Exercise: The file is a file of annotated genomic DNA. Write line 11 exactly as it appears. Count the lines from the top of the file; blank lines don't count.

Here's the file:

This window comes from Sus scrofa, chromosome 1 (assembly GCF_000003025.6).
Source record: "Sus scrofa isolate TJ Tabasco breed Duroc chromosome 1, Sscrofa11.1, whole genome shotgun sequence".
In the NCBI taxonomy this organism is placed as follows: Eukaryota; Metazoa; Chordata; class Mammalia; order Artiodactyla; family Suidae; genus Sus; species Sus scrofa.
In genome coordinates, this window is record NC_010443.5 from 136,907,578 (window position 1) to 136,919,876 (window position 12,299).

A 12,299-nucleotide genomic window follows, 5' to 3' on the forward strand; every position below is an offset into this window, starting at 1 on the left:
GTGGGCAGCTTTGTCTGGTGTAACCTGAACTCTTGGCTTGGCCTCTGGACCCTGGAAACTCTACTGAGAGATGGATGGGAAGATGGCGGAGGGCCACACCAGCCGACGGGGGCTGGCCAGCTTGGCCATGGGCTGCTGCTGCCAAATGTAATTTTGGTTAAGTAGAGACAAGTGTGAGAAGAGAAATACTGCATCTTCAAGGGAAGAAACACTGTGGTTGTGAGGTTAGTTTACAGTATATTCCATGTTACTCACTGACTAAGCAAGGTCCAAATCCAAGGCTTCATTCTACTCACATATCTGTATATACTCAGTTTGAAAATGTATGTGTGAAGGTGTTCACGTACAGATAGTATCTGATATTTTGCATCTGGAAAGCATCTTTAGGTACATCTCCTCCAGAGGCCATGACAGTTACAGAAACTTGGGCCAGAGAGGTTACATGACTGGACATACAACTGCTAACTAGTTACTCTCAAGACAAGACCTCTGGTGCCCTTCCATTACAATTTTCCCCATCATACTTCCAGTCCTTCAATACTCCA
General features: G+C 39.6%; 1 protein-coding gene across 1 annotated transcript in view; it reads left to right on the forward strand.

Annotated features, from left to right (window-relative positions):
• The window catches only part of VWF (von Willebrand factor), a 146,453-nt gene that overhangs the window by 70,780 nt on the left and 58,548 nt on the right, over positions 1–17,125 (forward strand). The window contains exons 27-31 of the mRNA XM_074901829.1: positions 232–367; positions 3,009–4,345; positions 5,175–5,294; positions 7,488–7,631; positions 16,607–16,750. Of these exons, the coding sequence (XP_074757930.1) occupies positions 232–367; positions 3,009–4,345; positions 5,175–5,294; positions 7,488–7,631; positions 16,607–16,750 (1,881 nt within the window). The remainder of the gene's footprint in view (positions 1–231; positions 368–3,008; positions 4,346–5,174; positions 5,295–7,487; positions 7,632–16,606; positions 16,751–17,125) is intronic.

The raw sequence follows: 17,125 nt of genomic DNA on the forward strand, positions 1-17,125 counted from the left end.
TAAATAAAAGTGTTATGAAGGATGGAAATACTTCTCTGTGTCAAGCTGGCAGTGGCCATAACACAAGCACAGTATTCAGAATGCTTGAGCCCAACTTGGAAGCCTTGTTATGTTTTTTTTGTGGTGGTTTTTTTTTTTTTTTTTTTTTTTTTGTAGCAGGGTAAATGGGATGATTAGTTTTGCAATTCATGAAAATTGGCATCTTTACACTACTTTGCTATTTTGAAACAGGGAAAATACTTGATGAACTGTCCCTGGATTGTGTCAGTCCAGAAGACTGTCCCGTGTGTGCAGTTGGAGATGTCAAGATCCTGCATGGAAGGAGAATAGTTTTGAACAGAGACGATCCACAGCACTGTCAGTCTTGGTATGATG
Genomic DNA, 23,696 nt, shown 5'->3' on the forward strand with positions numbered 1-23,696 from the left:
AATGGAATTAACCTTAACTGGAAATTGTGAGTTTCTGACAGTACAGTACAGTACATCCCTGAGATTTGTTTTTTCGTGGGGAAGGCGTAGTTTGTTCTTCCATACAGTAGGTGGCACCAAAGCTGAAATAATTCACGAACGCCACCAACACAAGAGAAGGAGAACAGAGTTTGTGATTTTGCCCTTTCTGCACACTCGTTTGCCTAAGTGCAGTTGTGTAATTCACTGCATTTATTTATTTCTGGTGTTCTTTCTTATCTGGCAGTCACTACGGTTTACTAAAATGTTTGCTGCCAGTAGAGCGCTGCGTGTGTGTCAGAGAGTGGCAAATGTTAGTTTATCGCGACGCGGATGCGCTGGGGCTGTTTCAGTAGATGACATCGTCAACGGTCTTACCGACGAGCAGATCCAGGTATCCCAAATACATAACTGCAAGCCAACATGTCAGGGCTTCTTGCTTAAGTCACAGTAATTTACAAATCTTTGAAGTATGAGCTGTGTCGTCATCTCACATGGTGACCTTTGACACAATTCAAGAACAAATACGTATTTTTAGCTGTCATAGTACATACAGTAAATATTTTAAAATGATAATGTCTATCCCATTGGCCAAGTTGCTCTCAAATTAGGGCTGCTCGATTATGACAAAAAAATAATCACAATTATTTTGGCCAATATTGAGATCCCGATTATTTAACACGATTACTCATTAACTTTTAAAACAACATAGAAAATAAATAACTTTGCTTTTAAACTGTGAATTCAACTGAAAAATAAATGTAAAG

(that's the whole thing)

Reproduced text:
TAAATAAAAGTGTTATGAAGGATGGAAATACTTCTCTGTGTCAAGCTGGCAGTGGCCATAACACAAGCACAGTATTCAGAATGCTTGAGCCCAACTTGGAAGCCTTGTTATGTTTTTTTTGTGGTGGTTTTTTTTTTTTTTTTTTTTTTTTTGTAGCAGGGTAAATGGGATGATTAGTTTTGCAATTCATGAAAATTGGCATCTTTACACTACTTTGCTATTTTGAAACAGGGAAAATACTTGATGAACTGTCCCTGGATTGTGTCAGTCCAGAAGACTGTCCCGTGTGTGCAGTTGGAGATGTCAAGATCCTGCATGGAAGGAGAATAGTTTTGAACAGAGACGATCCACAGCACTGTCAGTCTTGGTATGATG